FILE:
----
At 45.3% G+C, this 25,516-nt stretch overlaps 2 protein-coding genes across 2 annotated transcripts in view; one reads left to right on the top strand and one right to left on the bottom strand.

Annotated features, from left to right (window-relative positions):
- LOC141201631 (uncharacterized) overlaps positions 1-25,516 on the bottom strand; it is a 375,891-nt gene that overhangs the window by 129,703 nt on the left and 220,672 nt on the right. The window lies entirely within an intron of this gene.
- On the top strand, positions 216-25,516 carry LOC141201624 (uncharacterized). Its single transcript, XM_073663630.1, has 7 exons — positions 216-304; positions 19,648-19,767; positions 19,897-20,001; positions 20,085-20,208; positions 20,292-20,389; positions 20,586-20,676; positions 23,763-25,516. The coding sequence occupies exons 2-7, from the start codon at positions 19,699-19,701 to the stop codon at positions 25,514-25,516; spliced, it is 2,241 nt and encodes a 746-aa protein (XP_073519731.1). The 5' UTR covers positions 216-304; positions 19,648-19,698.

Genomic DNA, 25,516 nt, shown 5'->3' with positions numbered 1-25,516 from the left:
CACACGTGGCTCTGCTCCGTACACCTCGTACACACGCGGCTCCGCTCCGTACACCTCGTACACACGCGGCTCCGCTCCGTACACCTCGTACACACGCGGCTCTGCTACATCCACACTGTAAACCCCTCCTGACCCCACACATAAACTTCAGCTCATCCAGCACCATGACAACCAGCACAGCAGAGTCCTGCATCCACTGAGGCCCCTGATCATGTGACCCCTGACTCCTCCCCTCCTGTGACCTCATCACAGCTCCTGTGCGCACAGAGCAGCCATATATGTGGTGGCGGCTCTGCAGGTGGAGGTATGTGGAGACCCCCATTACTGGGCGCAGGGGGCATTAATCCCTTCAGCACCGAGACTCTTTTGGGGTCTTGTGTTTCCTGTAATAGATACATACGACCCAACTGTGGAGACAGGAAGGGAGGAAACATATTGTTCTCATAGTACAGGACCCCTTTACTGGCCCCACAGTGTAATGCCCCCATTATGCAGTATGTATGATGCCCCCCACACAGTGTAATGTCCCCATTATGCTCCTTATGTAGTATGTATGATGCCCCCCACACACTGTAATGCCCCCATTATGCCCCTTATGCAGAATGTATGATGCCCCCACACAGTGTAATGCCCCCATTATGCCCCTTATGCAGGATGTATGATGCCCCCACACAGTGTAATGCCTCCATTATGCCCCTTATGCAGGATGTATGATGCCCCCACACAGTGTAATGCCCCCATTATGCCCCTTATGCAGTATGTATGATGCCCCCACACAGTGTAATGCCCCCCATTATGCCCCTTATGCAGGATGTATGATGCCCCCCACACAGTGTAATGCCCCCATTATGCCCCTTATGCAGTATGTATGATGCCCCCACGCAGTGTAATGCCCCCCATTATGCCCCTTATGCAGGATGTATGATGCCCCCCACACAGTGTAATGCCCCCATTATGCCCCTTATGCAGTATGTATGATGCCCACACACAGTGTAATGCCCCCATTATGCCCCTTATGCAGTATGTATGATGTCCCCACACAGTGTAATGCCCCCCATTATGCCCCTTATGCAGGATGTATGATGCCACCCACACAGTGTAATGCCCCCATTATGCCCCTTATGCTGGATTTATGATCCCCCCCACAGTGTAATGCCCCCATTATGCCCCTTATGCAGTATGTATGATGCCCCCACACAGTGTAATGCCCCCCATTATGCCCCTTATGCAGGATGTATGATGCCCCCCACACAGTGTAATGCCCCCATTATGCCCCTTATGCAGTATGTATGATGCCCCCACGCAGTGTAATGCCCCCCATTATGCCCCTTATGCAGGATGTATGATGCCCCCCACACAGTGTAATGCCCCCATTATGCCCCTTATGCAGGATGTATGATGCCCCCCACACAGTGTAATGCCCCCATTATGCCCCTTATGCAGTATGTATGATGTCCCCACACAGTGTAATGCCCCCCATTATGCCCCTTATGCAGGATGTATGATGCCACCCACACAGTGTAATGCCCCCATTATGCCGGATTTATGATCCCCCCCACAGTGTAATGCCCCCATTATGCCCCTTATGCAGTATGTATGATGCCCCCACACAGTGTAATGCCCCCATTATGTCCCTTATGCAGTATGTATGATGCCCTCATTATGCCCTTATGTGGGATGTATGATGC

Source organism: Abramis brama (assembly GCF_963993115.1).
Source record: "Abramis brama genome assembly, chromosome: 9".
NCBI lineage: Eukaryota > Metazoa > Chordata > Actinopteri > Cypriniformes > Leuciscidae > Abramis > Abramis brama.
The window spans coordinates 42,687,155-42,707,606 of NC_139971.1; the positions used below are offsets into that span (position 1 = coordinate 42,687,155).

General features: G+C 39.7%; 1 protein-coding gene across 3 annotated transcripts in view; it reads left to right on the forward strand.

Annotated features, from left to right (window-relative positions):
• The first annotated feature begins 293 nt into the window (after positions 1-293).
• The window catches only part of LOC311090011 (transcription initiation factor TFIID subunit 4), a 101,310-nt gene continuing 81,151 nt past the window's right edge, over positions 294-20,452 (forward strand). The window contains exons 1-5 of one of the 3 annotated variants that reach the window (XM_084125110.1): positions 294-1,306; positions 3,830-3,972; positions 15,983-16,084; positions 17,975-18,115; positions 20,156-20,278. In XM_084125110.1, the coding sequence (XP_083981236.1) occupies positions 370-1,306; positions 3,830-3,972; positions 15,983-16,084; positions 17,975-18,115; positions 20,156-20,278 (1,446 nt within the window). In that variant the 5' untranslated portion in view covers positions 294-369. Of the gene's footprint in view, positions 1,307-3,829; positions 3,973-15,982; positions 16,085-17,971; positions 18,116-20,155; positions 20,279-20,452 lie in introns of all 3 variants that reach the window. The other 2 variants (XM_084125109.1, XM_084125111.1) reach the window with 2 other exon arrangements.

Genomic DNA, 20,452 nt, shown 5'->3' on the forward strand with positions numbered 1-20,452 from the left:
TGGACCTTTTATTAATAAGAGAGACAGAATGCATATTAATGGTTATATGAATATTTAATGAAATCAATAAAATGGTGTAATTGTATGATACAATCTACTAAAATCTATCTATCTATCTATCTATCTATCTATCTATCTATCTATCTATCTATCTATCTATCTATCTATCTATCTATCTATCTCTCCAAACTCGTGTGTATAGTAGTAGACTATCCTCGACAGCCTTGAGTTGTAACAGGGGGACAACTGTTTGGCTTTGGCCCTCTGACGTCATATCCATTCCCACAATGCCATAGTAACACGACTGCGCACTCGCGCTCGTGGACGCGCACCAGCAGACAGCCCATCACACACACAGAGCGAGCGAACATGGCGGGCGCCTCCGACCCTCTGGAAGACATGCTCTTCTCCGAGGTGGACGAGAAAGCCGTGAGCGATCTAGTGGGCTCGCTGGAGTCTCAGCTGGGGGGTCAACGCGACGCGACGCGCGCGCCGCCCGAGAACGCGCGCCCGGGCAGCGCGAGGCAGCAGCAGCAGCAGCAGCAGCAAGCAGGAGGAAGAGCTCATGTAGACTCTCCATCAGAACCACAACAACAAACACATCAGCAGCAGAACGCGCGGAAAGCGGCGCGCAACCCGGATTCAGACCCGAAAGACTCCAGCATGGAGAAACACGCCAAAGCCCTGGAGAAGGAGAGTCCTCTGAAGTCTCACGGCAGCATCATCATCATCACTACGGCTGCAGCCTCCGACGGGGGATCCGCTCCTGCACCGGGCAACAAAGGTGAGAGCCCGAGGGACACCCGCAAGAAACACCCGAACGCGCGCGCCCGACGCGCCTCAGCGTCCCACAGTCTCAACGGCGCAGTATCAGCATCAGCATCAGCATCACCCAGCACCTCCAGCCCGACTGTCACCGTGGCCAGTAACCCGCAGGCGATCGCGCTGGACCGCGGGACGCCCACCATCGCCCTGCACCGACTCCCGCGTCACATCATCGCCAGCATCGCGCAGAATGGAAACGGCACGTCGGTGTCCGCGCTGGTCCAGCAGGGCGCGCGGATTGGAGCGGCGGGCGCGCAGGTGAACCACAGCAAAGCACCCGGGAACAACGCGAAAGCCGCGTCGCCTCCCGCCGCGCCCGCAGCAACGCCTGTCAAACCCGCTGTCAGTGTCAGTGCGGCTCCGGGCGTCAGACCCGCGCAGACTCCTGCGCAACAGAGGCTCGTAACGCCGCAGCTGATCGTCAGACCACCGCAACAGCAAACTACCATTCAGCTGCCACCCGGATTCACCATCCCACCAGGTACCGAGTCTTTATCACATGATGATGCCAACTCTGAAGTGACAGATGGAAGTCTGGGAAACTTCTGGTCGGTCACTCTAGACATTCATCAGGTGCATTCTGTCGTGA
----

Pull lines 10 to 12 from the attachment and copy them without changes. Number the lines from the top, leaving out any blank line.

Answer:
The window spans coordinates 42,687,155-42,707,606 of NC_139971.1; the positions used below are offsets into that span (position 1 = coordinate 42,687,155).

General features: G+C 39.7%; 1 protein-coding gene across 3 annotated transcripts in view; it reads left to right on the forward strand.

Annotated features, from left to right (window-relative positions):